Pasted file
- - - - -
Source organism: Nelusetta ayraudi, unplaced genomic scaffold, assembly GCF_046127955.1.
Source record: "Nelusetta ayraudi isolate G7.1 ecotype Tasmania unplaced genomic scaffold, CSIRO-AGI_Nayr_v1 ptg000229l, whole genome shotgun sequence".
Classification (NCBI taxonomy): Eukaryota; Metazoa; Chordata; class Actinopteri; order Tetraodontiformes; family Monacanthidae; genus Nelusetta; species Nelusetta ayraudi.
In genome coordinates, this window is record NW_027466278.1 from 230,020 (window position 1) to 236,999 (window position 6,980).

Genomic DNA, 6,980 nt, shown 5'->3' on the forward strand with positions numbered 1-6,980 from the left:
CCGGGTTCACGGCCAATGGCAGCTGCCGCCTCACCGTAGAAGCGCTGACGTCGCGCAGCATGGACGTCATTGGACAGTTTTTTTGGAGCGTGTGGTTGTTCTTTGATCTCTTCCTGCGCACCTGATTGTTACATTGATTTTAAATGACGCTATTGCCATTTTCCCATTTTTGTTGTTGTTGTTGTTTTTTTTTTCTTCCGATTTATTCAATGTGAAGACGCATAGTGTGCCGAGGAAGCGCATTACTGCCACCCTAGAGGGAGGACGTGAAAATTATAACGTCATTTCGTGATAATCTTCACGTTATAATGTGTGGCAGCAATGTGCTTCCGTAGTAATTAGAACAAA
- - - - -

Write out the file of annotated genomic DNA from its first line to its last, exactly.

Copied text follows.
Source organism: Nelusetta ayraudi, unplaced genomic scaffold, assembly GCF_046127955.1.
Source record: "Nelusetta ayraudi isolate G7.1 ecotype Tasmania unplaced genomic scaffold, CSIRO-AGI_Nayr_v1 ptg000229l, whole genome shotgun sequence".
Classification (NCBI taxonomy): Eukaryota; Metazoa; Chordata; class Actinopteri; order Tetraodontiformes; family Monacanthidae; genus Nelusetta; species Nelusetta ayraudi.
In genome coordinates, this window is record NW_027466278.1 from 230,020 (window position 1) to 236,999 (window position 6,980).

Genomic DNA, 6,980 nt, shown 5'->3' on the forward strand with positions numbered 1-6,980 from the left:
CCGGGTTCACGGCCAATGGCAGCTGCCGCCTCACCGTAGAAGCGCTGACGTCGCGCAGCATGGACGTCATTGGACAGTTTTTTTGGAGCGTGTGGTTGTTCTTTGATCTCTTCCTGCGCACCTGATTGTTACATTGATTTTAAATGACGCTATTGCCATTTTCCCATTTTTGTTGTTGTTGTTGTTTTTTTTTTCTTCCGATTTATTCAATGTGAAGACGCATAGTGTGCCGAGGAAGCGCATTACTGCCACCCTAGAGGGAGGACGTGAAAATTATAACGTCATTTCGTGATAATCTTCACGTTATAATGTGTGGCAGCAATGTGCTTCCGTAGTAATTAGAACAAA